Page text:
Strangely, my grandmother didn’t enter my thoughts on my first journey from London to Paris. Instead of having my face pressed against the window as I rolled into the city for the first time, I was consumed by the novel I was reading when the train pulled into Gare du Nord. When my husband and I exited terminal we had to rush to a nearby restaurant for a meeting he had scheduled. My husband’s Midwestern boss and an ebullient French salesman were waiting for us at a table that had been converted into a riotous range of files, product samples and wine glasses. The Frenchman launched into his pitch after our glasses had been filled, pausing first to advise me not to order bouillabaisse because Parisian chefs don’t understand the regional nuances of such a soup. I sat back and nibbled on my salad and listened to the salesman’s mixture of humor, self-deprecation, hard data, and bullshit, stricken as I realized how familiar his performance was to me. All around us there were tables full of businessmen conducting conversations in a similar manner, and I fully understood the world I was occupying.
This was my third attempt to visit France, but my first successful one. During the first attempt I’d been extremely diligent in planning it all out. I signed up for a semester in Tours, poured over options for classes and housing, spoke to my professors at length, and ended up deciding to rent an apartment so that I could bring my dog. My fiancé was studying in a small town in Germany, so he could take the train on Fridays to stay with us each weekend. I envisioned long walks through the romantic haze of the city and afternoons spent in outdoor cafes drinking Sancerre while the dog reclined near a bowl of shimmering water, every now and then shoving his snout in for a few slurps. The plan was perfect, and I was devastated when a couple of small, unfortunate details came together to tear a hole big enough for the trip to be called off.
The second attempt started to form almost fifteen years later, when my husband needed to spend extended time in Europe for work. I didn’t do any of the planning, and we ended up spending five weeks in London instead. But due to the warm glow of my memories of my half- or fully French grandmother (a story we hope to uncover one day), my husband refused to let us return to the United STates without having visited the country that has poured many of its tastes and habits into my genetic behavior. The only plans we made were a hotel reservation and a couple of work engagements, then two days to ourselves to do as we pleased.
I’d finally begun to get used to our temporary living situation in London. My children had introduced me to some nice parents whom we enjoyed and I’d finally found a grocery store that would take an American credit card for weekly delivery orders. The weight of the worst heat wave England had experienced in a decade persisted in its attempts to crush us, but Londoners continued to smile and insist upon my luck in arriving for the beautiful weather. I’d gone from thinking such comments were delusional to thinking them resiliently sweet. My 6-year-old had found a crew of similarly wiggly boys to run around with at the summer camp he was attending at King’s College School. Life was running along at a clip that felt so normal that I didn’t even notice the ease with which I’d crested down the other side of the hump that was my rocky adjustment period.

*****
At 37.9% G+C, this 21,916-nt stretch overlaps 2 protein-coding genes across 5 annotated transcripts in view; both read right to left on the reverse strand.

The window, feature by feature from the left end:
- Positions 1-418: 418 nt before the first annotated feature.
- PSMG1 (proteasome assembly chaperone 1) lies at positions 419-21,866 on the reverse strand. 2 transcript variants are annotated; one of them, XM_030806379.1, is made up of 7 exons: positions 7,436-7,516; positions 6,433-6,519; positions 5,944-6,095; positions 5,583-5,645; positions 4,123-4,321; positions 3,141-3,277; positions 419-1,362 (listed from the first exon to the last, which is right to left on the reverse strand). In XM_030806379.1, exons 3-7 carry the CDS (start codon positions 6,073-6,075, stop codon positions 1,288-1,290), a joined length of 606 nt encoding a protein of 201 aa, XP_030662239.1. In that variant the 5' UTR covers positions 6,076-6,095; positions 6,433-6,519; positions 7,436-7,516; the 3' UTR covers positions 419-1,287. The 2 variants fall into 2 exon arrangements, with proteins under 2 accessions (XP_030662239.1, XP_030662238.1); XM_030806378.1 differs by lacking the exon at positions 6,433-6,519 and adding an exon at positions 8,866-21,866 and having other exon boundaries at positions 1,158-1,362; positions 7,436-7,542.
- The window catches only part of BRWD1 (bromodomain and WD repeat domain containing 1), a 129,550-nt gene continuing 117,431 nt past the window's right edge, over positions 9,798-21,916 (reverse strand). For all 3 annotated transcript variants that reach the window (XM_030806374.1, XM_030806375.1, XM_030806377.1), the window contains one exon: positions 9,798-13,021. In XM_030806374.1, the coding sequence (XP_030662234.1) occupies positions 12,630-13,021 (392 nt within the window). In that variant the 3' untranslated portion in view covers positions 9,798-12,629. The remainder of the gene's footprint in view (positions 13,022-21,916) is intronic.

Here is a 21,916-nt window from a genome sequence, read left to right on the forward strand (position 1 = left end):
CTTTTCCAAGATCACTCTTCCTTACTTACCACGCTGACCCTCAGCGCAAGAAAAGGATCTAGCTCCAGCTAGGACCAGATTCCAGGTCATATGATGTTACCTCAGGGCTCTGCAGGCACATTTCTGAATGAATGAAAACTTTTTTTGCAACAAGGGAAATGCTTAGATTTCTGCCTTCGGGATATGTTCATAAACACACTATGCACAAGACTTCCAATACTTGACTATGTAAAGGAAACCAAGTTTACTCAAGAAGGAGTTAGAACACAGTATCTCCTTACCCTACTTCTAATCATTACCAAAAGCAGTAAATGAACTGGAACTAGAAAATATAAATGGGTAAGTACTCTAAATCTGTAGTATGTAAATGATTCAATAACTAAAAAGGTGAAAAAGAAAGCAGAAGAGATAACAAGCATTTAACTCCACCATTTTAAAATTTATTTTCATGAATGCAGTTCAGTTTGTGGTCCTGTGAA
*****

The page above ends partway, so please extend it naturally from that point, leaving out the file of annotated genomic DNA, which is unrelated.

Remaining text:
Then we arrived in Paris, and while it was a vacation rather than a living situation, there was a marked lack of jostling as I adjusted to the new setting. Typically, when visiting a new country people clumsily amble through, wide-eyed, as the central nervous system is submerged in strange sounds, shadows, and interactions. Instead, I slid into the daily rituals of interacting with Paris as if I’d been there for months. Once my husband, who had visited the city many times, bounced back from the shock of my immediate comfort he handed control of the trip to me. I was the one ordering our food, asking for WI-FI passwords, and chatting amicably with the shop owners he had found to be so rude on his previous visits. One morning, as he watched me start moving my hands before my face after tripping over a sentence in conversation with the hotel concierge, he blurted out “Oh my gosh. You’re a Parisian. It’s in you.” A smug self-satisfaction washed over me and remained on my skin until that evening, when we were getting ready for dinner.
“When we get home I need to call Primrose to set up lunch,” I said while rifling through a cosmetic bag.
“Home?” my husband cocked his head to the side.
I’d done it. I’d crossed the line. Not only had I just referred to London as home, but I realized that it wasn’t the first time it had happened that day. I’d said “I’m calling home,” as I picked up my phone to check in on the boys. When I realized I didn’t have an extra battery for my digital voice recorder, I’d said, “I left the extras at home.”
Home is supposed to be where the alliances remain while the body travels. Home is supposed to be easy. It’s supposed to be the place where there’s no adjustment, but rather a subtle progression of days. Or is it simpler than that? My children were in London with our sitter. My clothes, recently purchased books, and allergy medication were in the London house, sitting in places that make sense to the paths of my day. A block away from the house a former Barclay’s trader was cheerfully greeting the mums, children and retirees who filed through the door of his coffee shop during each of its open hours. When I would return, he would present me with my daily caramel latte without me having to ask for it.
Perhaps home is where the routine lives, rather than “the heart.” Maybe it’s where the people we love lay their heads to sleep rather than the place our ancestors inhabited.
Perhaps home isn’t where we make it, but where our habits take hold and thrive.